Dr Pip Karoly awarded L’Oréal-UNESCO For Women in Science Fellowship 2021

Seer Data Scientist and Senior Research Fellow in Biomedical Engineering at the University of Melbourne, Dr Pip Karoly has received a prestigious Fellowship recognising the achievements of exceptional female scientists.

The intermittent nature of seizures is one of the biggest sources of stress for people living with epilepsy. Fortunately, Biomedical Engineer and Seer Data Scientist Dr Pip Karoly is intent on offering greater certainty through seizure forecasting — with her research and its integration into Seer technology revealing promising results.

“My research investigates long-term rhythms that influence the timing of epileptic seizures. Most people have heard of circadian rhythms, which affect most of our biology, from alertness to body temperature to reaction time. Through studying the timing of thousands of seizures in people with epilepsy, we found most people also had a unique rhythm to their seizures,” explains Dr Karoly.

“These ‘slow cycles’ affect an individual’s risk of epileptic seizure, and have previously only been measured from brain activity. For the first time, our research has tracked these long-term rhythms using heart rate data collected from a wearable smartwatch, giving us a clearer picture of changes that may indicate someone’s likelihood of having an epileptic seizure.”

“We can now effectively provide a seizure risk forecast — somewhat like a weather forecast — that will give people living with unpredictable seizures greater personalised insights into their seizure risk.”

Demonstrating the power of scientific and commercial collaboration, Dr Karoly and Seer are working together to put this new understanding to use through advanced seizure forecasting technology.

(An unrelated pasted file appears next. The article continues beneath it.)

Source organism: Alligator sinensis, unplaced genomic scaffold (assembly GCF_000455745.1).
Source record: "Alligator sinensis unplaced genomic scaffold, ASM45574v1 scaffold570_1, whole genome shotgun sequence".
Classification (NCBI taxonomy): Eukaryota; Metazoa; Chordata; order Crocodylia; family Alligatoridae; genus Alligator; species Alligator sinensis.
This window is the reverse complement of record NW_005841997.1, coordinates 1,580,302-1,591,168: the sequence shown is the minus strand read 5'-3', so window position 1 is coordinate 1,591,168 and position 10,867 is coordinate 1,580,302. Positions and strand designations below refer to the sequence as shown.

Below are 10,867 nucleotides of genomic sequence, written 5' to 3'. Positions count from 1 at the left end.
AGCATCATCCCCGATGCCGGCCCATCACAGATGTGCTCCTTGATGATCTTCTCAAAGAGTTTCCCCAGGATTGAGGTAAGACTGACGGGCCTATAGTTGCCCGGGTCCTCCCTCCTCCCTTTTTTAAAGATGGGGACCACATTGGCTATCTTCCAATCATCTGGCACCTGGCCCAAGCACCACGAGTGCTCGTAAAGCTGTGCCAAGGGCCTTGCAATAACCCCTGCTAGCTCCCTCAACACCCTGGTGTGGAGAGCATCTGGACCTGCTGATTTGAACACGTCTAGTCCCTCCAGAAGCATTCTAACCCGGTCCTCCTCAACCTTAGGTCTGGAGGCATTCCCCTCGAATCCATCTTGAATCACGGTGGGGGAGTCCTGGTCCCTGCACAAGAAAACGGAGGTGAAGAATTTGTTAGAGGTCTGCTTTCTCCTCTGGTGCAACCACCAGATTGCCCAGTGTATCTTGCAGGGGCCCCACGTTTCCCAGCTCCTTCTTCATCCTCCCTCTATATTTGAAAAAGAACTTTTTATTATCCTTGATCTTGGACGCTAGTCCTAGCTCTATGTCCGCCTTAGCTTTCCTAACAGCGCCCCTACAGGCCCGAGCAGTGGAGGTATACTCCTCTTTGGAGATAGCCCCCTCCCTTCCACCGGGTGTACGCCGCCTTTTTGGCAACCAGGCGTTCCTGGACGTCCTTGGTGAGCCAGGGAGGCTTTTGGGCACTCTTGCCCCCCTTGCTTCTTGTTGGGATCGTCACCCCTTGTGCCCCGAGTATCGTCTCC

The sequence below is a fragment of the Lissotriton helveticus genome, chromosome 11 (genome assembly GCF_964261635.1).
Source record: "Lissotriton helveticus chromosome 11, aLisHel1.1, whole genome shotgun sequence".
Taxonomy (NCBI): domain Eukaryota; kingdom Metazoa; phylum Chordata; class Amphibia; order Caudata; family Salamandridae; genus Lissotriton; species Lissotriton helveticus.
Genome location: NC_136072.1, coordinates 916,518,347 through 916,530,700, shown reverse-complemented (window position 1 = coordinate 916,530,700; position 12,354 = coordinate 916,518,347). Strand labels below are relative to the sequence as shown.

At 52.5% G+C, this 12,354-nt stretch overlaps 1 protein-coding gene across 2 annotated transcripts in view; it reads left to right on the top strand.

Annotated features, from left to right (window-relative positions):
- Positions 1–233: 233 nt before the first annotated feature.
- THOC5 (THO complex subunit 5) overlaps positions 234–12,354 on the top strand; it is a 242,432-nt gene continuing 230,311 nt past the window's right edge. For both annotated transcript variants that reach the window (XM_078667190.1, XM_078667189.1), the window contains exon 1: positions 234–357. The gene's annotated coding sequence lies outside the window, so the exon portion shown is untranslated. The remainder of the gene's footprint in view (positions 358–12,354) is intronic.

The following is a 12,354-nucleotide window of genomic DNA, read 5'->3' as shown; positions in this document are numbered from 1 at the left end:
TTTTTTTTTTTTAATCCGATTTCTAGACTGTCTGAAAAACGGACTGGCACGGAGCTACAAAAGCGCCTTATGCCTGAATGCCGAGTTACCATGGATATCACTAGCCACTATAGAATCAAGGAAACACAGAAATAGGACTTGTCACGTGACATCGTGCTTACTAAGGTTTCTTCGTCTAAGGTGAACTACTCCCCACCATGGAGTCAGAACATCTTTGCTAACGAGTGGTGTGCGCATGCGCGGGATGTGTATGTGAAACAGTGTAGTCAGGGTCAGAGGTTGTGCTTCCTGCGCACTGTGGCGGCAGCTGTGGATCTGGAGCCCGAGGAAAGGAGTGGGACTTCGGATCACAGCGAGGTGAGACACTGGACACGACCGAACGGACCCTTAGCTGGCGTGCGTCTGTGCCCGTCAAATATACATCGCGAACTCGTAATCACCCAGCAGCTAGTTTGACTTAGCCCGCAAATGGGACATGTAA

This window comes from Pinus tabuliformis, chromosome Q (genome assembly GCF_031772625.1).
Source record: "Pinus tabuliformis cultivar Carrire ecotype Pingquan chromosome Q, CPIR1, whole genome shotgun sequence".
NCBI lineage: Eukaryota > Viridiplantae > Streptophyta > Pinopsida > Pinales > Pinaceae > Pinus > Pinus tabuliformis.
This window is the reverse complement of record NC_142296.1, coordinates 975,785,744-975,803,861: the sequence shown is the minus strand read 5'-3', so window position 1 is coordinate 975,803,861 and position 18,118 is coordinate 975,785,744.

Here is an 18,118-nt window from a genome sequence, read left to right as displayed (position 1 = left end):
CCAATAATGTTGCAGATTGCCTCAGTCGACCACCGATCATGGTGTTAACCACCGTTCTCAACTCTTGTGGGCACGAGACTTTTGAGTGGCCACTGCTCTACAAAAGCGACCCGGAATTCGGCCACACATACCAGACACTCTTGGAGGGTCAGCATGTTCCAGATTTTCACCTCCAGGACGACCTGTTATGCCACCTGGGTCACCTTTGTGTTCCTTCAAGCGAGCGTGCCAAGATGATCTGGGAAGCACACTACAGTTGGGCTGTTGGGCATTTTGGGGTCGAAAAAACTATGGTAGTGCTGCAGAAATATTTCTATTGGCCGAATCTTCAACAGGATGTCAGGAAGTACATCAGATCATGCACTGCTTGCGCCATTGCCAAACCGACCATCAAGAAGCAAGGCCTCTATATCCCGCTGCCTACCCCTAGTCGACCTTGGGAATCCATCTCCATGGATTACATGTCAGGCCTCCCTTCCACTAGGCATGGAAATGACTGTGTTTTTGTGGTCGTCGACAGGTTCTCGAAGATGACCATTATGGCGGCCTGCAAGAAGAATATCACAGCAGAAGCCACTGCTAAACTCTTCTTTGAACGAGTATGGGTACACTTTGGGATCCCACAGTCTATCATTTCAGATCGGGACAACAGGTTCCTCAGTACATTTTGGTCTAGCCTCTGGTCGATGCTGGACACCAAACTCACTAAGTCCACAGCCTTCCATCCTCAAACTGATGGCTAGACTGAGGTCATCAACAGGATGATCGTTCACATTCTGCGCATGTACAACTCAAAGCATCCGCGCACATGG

“By incorporating these insights into the technology at Seer, we are now piloting a world-first mobile and wearable app to tell people when they have a higher or lower chance of having a seizure.” (Read more about how this works here.)

Highly-esteemed recognition and impact

This groundbreaking research has attracted significant attention globally in the epilepsy community and is now breaking into the mainstream: Dr Karoly has been named a L’Oréal-UNESCO For Women in Science Fellow.

The L’Oreal-UNESCO For Women in Science Fellowships celebrates women’s contribution to scientific research, aiming to support and recognise their accomplishments, while shining a spotlight on the underrepresentation of women in science. Today, only 28% of researchers are women with less than 20% making up the most senior leadership positions, and only 3% of Scientific Nobel Prizes have been awarded to women.

Each year, the L’Oreal-UNESCO program recognises the achievements of exceptional early-career female scientists, awarding four Australian and one New Zealand Fellowship to help further their research.

[(L-R) L’Oreal-UNESCO Fellow Mahdokht Shaibani, L’Oreal CEO Rodrigo Pizarro, the Hon Linda Dessau, Governor of Victoria, and Seer’s Dr Pip Karoly.]

Dr Karoly was selected from an extremely competitive field, and she is excited by both the platform and the financial support offered by the Fellowship.

“It’s wonderful having an opportunity to amplify our research and to be part of conversations about the role of women in driving scientific research and breakthroughs. It’s an honour to be so visible and to be held up as role models and motivation for other young women considering a similar career path.”

The Fellowship funding from L’Oreal will also help support the next stage in Dr Karoly’s research – understanding why these mysterious long-term cycles exist.

“The Fellowship will help advance my work in seizure risk forecasting, helping people with drug-resistant epilepsy gain control over their lives with advance notice of seizure risk,” she enthuses.

“The next chapter of my research will explore scientific questions around why levels of seizure risk change over time, seeking to understand the personalised cycles of individuals. We will do this by conducting blood tests and taking saliva samples and monitoring brain activity to understand what causes these cycles. Over time, this will allow us to develop even better management tools and treatments.”

The life-changing potential of this work isn’t lost on Dr Karoly. “I love that my research is able to directly help people living with epilepsy.”

“For individuals with unpredictable seizures, it can be challenging to conduct everyday activities like going to work, driving a car or exercising without worrying. The ability to provide insight into a person’s epileptic seizure risk profile can help hundreds of thousands, even millions of people to live better lives and be able to manage their epilepsy.”

Read more about Dr Karoly’s research and Seer’s approach to seizure forecasting.